Tuesday, September 25, 2012

Movies: Day and Date Theater

Once more into darkest cable box, armed only with blog and remote, to spotlight a pair of movies released to theaters and on demand simultaneously.

Arbitrage. There are heroes, and then there are protagonists. Richard Gere clearly plays the latter here. His Robert Miller is a respected financier, an oracle of Wall Street. Only he’s shorted himself on magic. Having taken a multimillion dollar bath on Russian copper, he’s borrowed a fortune to make his firm seem solvent in order to hoodwink a competitor into buying it. The papers haven’t been signed yet, and his CIO daughter is on the trail of his skullduggery. What he needs is a relaxing night upstate with his French mistress. But Miller dozes off behind the wheel, wrecking the car and killing her. He flees the scene with the aid of his late driver’s son, unintentionally putting the young man’s future in jeopardy.

Astonishingly, you end up rooting for Gere’s master of the universe to get away with, if not murder, then massive fraud and manslaughter. As writer/director Nicholas Jarecki provides a behind-the-velvet-ropes-and-curtains tour of Manhattan’s tonier precincts, the film plays like a particularly luxe episode of Law & Order with no order and precious little law. (You do get Tim Roth as an outer borough Columbo who knows Miller is guilty and will cut corners to prove it.) A terrific Gere is ably supported by several actors portraying the celestial objects drawn into Miller’s orbit, like Susan Sarandon as the wife who has learned a thing or two about negotiating and Stuart Margolin as his cagey attorney. A sleek, suspenseful look at how the other 53% lives.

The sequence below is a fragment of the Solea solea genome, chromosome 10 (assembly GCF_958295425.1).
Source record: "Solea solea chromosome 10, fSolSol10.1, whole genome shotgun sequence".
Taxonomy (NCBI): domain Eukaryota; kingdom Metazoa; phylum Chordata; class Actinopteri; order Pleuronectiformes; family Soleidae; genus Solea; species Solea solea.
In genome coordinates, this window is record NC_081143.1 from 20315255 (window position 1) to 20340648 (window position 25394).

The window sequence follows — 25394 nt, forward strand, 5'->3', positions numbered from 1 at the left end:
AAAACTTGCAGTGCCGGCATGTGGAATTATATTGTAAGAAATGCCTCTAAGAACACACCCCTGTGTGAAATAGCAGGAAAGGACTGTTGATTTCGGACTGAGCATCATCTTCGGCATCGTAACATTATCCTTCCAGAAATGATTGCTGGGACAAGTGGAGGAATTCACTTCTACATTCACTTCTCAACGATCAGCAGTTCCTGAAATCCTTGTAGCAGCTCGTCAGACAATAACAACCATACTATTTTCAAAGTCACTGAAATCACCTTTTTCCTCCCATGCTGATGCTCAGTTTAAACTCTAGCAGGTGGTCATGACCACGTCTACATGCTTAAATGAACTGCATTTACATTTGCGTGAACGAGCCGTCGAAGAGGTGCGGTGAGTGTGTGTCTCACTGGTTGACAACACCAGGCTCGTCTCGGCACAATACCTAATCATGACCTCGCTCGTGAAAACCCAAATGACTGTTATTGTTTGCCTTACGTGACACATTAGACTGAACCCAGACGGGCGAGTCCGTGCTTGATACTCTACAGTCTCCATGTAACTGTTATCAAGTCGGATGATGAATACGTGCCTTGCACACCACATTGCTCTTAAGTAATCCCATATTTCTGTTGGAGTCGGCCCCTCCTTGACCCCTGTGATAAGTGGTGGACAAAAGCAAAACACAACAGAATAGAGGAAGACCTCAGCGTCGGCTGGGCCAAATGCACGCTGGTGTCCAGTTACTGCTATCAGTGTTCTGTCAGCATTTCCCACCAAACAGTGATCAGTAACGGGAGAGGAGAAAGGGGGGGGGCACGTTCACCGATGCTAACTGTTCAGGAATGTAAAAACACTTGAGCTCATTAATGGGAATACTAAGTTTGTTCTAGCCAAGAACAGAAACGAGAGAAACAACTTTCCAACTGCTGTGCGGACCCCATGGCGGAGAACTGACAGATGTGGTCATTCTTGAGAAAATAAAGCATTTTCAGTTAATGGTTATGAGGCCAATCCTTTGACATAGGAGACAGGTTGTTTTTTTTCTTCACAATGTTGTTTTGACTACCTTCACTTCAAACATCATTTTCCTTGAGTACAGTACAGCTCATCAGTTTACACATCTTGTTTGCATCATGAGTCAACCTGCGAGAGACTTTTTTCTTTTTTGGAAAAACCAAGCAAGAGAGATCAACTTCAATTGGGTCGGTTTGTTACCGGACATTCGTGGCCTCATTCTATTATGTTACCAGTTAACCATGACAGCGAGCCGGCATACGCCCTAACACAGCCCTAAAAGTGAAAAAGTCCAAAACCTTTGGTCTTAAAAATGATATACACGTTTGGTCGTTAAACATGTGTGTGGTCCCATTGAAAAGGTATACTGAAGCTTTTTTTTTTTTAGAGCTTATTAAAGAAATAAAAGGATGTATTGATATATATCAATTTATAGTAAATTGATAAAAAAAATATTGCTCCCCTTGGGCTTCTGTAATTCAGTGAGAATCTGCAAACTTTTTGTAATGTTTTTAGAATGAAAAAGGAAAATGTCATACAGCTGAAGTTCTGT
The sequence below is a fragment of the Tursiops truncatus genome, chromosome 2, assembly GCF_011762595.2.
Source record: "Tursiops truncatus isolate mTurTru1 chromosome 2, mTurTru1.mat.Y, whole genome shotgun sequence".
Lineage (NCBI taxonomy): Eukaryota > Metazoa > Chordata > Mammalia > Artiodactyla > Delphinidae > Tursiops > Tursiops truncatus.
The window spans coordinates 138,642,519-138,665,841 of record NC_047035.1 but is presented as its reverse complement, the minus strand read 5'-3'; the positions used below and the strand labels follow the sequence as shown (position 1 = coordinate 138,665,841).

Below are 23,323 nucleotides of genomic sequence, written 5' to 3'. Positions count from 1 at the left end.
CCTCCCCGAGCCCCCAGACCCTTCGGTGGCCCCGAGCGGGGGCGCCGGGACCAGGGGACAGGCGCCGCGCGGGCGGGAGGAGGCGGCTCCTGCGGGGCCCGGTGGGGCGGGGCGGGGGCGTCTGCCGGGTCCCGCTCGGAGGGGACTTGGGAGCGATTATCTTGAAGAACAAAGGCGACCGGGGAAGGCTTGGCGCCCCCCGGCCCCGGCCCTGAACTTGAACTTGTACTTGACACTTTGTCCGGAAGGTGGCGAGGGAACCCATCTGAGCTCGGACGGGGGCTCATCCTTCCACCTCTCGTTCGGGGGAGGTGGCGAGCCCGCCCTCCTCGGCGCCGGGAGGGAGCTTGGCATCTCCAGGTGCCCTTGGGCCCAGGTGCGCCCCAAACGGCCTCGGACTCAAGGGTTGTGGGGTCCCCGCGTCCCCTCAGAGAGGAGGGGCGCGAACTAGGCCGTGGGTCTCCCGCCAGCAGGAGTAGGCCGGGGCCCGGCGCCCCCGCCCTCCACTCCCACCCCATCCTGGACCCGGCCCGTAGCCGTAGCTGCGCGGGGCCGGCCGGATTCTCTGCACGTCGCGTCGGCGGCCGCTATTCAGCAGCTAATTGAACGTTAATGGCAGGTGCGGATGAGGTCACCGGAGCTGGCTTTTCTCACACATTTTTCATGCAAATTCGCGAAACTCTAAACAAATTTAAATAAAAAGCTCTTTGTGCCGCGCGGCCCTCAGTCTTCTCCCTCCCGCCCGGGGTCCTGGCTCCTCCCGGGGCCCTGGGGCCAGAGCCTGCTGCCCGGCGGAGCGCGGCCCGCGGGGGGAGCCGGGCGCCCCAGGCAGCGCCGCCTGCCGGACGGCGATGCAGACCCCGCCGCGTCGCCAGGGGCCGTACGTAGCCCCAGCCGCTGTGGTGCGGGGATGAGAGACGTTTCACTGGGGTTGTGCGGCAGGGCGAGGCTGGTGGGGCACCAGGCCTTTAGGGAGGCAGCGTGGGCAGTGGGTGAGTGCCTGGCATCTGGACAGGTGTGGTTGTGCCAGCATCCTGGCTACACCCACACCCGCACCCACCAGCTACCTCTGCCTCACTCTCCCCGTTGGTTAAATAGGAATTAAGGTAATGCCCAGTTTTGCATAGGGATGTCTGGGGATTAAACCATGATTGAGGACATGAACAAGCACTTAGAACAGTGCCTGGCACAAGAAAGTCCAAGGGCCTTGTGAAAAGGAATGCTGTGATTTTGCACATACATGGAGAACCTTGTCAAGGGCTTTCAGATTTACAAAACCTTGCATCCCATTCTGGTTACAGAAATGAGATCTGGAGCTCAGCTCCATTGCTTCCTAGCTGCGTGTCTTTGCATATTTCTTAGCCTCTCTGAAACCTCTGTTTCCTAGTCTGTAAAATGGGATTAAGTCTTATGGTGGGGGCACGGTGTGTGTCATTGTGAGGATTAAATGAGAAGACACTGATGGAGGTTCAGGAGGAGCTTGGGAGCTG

Knuckleball! In some sense, this engaging documentary came out a year early. It focuses on the 2011 baseball season as Tim Wakefield prepares to close out a lengthy career based on the fluttery pitch of the title, leaving the Mets’ R.A. Dickey as the game’s last such hurler. One season later, Dickey is an All-Star and a factor in the Cy Young conversation, having notched 19 wins and counting, leading the league in ERA and innings pitched, and ranked second in strikeouts. In perfecting an 80 mph version of the knuckler, Dickey has come as close as anyone to doing the unthinkable: inventing a new pitch. A brief primer on mechanics would have been welcome, but otherwise the film does an admirable job explaining the commitment required to master a pitch that, in the words of Jim Bouton, demands “the fingertips of a safecracker and the heart of a Zen Buddhist,” as well as profiling the handful of members of the brotherhood.